Prime Minster Tuilaepa Dr. Sa’ilele Malielegaoi’s week in London would have done him a world of good. It was a timely break from the pressures of home.
Anyone who lives in this country would understand that now and then; you need to get away from “the rock” for some fresh air. The petty politics and the personalities can certainly be stifling at times.
Which is why we say Prime Minister Tuilaepa would have enjoyed his time away – albeit for work. What with the pressure from all corners of the country on his shoulders – and the unwanted threats from some key pillars of Samoan society including the church and some villages –Tuilaepa needed a breather.
Perhaps it was all getting too much for our long serving Prime Minister because we’ve seen how cranky he’d become.
First he had flatly rejected the “honour” of being called the “Father of the Nation,” chucking it back in the faces of many people who had genuinely meant it.
And judging from some of the things he’s been saying lately, you really have to wonder. “Dogs”? “Idiots”? “Stinking pigs”? “Fools”?
Pity that but then he is only human and if he gets apprehensive at times, which we all do, it’s understandable. It’s a tough gig. With the conflict at Luatuanu’u a constant source of headache, the E.F.K.S. Church Ministers’ defiance to pay their taxes would not have sat well with him.
Besides, the headaches brought by social media and that enigma called Samoan rugby, there is also Prime Minister Tuilaepa’s self-appointed mission to find the “gutless ghost writers” who has/have been giving him some sleepless nights.
That mission appears far from being accomplished.
Elsewhere, we are living at a time when people are beginning to find their voices on certain issues. One that has started to slowly galvanize the country are fears about the alienation of customary lands.
We’ve already had two protest marches about the issue. The crowds might have been small but it is just the beginning and they are unlikely to be the last. Let’s not forget there are many Samoans from around the world who are starting to get behind the dissenting voice and they too have been taking to the streets in protest.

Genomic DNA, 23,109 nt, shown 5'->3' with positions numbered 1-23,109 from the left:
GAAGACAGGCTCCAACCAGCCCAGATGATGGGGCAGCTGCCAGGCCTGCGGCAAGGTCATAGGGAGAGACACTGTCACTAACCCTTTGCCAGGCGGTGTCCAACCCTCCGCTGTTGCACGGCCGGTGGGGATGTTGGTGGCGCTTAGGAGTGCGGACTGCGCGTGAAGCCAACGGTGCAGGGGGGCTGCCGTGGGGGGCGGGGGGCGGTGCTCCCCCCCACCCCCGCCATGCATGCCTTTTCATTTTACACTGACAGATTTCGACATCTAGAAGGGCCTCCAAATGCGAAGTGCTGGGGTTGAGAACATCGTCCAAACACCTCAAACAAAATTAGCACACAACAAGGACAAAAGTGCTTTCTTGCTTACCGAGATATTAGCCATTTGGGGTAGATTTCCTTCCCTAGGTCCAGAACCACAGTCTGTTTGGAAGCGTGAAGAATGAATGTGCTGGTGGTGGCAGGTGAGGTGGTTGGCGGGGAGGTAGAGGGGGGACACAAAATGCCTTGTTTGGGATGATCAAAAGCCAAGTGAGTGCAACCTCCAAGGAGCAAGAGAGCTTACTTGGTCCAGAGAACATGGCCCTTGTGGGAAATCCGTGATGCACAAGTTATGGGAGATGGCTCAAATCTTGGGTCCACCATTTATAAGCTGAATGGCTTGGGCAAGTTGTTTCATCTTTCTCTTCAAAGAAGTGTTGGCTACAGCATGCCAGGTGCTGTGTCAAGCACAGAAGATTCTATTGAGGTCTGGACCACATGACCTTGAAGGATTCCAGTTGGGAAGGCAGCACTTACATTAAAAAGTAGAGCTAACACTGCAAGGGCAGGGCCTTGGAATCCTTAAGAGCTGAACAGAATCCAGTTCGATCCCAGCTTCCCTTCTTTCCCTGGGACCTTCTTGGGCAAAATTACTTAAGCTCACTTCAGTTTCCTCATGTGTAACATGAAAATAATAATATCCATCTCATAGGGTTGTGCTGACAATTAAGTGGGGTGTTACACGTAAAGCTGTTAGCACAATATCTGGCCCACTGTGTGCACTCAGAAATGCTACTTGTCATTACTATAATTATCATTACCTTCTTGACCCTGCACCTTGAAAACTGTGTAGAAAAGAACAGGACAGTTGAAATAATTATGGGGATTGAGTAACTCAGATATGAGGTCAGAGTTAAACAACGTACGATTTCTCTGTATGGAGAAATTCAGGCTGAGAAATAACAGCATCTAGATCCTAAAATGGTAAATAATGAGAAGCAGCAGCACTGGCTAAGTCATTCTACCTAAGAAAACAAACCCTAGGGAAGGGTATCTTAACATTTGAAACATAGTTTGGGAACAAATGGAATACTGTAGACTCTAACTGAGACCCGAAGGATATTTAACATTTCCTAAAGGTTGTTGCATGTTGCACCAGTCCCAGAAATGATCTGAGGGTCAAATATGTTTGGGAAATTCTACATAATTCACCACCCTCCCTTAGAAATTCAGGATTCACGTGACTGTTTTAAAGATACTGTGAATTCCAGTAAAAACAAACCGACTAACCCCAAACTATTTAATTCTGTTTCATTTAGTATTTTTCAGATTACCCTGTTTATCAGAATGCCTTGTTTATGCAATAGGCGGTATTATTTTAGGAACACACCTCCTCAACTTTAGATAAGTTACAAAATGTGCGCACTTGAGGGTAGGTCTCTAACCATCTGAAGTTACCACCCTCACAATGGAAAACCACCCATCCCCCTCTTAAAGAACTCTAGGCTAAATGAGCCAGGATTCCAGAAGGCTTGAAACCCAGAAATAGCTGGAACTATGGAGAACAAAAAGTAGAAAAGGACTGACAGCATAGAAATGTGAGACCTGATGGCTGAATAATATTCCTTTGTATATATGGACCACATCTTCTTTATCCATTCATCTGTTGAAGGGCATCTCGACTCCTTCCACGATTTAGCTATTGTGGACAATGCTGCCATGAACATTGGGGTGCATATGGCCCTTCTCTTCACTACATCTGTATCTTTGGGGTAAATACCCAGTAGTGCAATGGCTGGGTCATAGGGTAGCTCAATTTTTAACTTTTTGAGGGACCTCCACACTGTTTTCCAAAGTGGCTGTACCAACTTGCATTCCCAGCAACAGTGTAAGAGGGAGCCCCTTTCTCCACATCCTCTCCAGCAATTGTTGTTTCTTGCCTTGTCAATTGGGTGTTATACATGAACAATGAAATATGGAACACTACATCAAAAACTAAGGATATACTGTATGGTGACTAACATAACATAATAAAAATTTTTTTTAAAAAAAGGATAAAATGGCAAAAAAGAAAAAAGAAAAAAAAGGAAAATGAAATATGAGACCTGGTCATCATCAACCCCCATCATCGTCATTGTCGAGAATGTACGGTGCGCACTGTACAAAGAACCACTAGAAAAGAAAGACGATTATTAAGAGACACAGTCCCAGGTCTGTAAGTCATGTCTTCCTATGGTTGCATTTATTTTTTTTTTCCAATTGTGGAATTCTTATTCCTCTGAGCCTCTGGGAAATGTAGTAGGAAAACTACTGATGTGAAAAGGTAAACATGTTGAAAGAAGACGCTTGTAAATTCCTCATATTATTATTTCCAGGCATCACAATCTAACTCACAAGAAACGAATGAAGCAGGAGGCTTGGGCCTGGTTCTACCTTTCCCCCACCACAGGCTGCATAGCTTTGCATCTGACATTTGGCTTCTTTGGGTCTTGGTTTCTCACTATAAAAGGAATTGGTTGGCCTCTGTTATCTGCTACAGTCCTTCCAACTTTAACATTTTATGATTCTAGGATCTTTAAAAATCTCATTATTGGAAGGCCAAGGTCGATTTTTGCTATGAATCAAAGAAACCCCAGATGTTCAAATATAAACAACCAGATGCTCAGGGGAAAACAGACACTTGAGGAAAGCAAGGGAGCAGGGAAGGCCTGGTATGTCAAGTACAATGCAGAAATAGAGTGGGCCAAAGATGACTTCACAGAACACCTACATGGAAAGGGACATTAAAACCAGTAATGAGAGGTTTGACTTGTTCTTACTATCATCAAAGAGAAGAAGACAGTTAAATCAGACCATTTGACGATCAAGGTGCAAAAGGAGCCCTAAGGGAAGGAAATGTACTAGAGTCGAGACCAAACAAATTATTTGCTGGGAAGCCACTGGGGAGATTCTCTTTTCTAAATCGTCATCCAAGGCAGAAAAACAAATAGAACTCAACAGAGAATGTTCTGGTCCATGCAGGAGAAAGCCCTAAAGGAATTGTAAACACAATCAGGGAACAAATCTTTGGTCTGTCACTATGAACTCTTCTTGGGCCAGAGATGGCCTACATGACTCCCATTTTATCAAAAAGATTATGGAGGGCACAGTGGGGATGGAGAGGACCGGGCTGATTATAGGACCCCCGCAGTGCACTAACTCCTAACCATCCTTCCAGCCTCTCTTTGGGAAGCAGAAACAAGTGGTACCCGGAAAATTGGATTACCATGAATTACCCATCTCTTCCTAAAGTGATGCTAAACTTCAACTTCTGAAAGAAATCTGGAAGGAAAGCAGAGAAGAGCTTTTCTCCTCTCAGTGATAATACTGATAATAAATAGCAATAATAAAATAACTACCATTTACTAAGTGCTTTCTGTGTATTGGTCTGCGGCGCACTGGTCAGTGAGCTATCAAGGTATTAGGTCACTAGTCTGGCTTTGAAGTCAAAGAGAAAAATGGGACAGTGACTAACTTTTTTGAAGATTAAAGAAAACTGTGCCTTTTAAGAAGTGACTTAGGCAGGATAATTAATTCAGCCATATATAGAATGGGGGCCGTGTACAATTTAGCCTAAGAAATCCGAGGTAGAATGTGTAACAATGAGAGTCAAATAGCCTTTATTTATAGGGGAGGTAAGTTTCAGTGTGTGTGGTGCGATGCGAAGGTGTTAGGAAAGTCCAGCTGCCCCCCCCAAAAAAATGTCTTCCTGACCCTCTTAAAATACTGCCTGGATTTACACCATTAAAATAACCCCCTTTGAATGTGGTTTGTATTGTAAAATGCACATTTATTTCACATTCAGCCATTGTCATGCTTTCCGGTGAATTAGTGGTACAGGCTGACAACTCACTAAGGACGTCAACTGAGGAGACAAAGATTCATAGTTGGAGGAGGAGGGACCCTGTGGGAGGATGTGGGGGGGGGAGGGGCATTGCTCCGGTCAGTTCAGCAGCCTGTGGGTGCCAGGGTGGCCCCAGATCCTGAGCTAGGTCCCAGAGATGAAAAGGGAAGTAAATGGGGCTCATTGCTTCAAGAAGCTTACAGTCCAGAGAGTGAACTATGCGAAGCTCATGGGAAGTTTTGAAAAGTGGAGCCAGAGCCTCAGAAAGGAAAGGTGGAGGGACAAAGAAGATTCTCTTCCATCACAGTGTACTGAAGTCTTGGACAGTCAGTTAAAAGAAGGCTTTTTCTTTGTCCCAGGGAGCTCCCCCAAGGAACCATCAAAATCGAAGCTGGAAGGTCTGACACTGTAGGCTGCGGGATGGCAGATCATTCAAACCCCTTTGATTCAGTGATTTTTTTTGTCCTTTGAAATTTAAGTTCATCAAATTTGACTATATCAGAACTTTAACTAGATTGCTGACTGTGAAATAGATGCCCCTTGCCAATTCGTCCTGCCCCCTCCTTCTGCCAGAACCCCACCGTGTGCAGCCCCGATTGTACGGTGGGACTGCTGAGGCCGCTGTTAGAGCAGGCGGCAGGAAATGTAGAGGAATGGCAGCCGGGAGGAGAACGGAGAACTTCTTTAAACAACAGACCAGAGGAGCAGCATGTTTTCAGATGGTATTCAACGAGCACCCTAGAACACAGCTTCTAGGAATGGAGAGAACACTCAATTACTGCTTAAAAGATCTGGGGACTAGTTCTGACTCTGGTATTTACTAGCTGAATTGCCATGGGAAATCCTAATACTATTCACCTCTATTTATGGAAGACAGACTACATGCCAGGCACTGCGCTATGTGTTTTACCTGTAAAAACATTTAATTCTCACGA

Then there is the decision by the former Head of State, His Highness Tui Atua Tupua Tamasese Efi to speak out (see his paper on pages 6, 7 and 14). That one would hurt Prime Minister Tuilaepa and his administration.
Let’s not forget the internal conflicts within the H.R.P.P. as members of the party continue to quietly (in some cases) jostle among themselves about who is the likely replacement should Tuilaepa decides to call it a day.
Folks, we can go on and on but we’ll stop here. The point is all that “trouble in paradise” would drive anyone mad. And the last thing they would want is to be reminded on a daily basis.
Which is perhaps why Prime Minister Tuilaepa has grown tired of the Samoa Observer so that for two weeks prior to his departure for London, he declined the opportunity to be questioned about these issues by a reporter from this newspaper.
The first instance was when the Prime Minister said he did not have time to answer questions, noting that he had to rush off somewhere. Then the following week, he apparently said: “I have decided to have all the questions sent through … as it is not good to have one interview here and then another interview there. This way I can address these issues all at once.”
Well if that’s what he wants, then he should treat all media companies the same. But that’s not what’s happening.
Asked why the Samoa Observer has been singled out while every media outlet gets their time with Prime Minister Tuilaepa, Press Secretary Nanai Tuiletufuga said: “The call on granting TV1 and Talamua one on one interview was made by the P.M. himself at his discretion.”
“How the P.M. arrived at his latest decision is an issue that he has not shared with me, but I will bring it to his attention when he returns from overseas.”
Please do and let us know.
You see the past week in London where Tuilaepa had been rubbing shoulders with royalty during the Commonwealth Heads of Government Meeting (C.H.O.G.M.) should have been enough time to get over his crankiness.
But then maybe he is just tired.
Which means that perhaps it’s time to move on, retire and enjoy the fruits of his labour while he can. He’s done a lot for Samoa and he deserves it.
What do you think?
Have a peaceful Sunday Samoa, God bless!